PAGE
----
The emergence and spread of the contrary idea — that “gender is a ubiquitous prison of the mind” — can be traced to a precise point in time: the six months following the Supreme Court’s Obergefell decision, which declared same-sex marriage a constitutional right. Almost immediately after that decision was handed down, progressive activists took up the cause of championing transgender rights as the next front in the culture war — and here we are, just four short years later, born free but everywhere in chains.

[A]ll societies — as collectivities of individuals sharing a common culture as well as common laws, rules, and norms (including linguistic rules and norms) — invariably constrain individuals more than they would be if they lived in absolute isolation from others. Any one of those limits on the individual will can feel as if it’s an intolerable constraint, and the principle of individual freedom can always be invoked in order to combat it.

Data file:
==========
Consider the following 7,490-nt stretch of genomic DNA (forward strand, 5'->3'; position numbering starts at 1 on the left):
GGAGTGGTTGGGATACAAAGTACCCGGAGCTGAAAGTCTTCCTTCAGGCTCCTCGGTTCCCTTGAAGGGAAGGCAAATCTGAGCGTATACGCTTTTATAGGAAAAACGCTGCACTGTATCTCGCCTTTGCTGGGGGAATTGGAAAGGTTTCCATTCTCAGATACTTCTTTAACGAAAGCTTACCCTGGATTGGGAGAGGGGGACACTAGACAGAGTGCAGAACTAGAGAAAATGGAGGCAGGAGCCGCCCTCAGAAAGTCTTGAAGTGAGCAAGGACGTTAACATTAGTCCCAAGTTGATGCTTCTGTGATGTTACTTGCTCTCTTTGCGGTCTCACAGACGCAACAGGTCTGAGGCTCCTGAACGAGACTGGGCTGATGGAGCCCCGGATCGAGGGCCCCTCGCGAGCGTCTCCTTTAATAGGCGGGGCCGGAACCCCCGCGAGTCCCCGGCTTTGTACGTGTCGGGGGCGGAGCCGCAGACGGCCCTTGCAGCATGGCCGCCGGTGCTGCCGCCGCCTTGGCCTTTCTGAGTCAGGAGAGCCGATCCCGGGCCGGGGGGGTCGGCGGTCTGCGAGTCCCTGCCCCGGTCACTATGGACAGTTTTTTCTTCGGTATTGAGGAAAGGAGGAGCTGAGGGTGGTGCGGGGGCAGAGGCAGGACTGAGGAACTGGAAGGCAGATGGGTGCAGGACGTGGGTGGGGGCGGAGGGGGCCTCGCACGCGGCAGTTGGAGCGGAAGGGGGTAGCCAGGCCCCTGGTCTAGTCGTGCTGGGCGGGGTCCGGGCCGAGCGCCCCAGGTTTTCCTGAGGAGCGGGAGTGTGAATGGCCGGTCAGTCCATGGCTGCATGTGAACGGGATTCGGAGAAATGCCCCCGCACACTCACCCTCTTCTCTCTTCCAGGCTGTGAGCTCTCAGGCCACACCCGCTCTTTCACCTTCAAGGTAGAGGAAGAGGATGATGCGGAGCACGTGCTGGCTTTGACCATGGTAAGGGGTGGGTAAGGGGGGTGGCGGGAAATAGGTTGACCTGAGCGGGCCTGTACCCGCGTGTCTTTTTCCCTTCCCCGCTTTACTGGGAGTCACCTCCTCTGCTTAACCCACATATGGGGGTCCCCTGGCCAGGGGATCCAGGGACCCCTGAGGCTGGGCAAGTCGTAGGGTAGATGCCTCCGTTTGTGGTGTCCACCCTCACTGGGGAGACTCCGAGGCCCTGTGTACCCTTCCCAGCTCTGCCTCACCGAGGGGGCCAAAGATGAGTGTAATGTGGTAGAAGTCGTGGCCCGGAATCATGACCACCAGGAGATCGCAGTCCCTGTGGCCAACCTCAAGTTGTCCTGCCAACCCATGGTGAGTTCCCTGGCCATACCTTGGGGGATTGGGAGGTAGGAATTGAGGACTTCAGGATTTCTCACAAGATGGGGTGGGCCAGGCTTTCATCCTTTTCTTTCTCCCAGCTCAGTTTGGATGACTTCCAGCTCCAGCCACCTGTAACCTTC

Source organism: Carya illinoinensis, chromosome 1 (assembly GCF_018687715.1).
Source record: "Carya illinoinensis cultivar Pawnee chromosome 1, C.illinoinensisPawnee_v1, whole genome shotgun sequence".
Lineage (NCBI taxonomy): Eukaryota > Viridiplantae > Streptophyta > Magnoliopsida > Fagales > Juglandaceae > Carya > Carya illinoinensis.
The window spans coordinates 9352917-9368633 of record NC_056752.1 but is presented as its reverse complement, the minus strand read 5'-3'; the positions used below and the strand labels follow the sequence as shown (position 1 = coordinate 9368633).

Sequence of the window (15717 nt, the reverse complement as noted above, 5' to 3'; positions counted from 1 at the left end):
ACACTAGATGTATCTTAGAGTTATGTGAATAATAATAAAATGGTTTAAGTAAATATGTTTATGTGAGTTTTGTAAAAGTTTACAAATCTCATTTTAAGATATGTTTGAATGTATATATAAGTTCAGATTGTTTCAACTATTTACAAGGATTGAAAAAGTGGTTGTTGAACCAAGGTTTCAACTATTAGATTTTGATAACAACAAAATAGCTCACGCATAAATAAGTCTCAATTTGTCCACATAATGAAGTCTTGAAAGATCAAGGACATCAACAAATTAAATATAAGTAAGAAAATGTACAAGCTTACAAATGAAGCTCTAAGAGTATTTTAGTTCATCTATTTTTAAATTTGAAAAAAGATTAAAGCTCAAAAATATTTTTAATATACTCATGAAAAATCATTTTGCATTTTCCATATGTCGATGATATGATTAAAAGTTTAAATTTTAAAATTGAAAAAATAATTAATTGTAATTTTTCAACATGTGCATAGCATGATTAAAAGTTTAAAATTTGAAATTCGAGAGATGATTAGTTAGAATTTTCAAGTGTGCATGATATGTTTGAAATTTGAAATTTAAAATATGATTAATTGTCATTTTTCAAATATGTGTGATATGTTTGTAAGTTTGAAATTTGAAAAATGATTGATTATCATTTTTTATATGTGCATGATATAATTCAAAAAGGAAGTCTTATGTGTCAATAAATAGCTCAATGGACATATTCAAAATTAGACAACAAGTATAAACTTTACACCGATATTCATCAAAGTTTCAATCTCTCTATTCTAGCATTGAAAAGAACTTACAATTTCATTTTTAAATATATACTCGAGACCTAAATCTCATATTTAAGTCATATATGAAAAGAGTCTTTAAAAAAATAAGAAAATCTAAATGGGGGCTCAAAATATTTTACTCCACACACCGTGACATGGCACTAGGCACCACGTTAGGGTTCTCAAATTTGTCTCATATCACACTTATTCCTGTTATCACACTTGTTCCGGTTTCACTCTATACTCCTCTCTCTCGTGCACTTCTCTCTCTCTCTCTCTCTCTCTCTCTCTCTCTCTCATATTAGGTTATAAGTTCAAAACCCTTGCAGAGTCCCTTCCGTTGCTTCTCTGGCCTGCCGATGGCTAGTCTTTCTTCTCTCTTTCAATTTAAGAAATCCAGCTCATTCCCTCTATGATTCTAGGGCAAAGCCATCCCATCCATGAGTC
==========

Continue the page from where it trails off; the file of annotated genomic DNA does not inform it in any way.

This is how a progressive in 2014 can consider it an unacceptable limitation on individual freedom for gay couples to be denied the right to marry — and base that argument on the claim that a gay man’s love and natural desire for another man, like a lesbian’s love and natural desire for another woman, is irreducible and ineradicable — and then insist just five years later that it is an unacceptable limitation on individual freedom for anyone to be presumed a man or a woman at all.

As Andrew Sullivan has powerfully argued, the two positions are fundamentally incompatible. The first, which morally justifies same-sex marriage, presumes that biological sex and binary gender differences are real, that they matter, and that they can’t just be erased at will. The second, which Manjoo and many transgender activists embrace and espouse, presumes the opposite — that those differences can and should be immediately dissolved. To affirm the truth of both positions is to embrace incoherence.

But that assumes that we’re treating them as arguments. If, instead, we view them as expressions of what it can feel like at two different moments in a society devoted to the principle of individualism, they can be brought into a kind of alignment. Each is simply an expression of rebellion against a different but equally intolerable constraint on the individual. All that’s changed is the object of rebellion.

Damon Linker.

See Alan Jacobs, too.

UPDATE:

And see Michael Brendan Dougherty and Rod Dreher and who knows how many more before it’s over.

Dreher: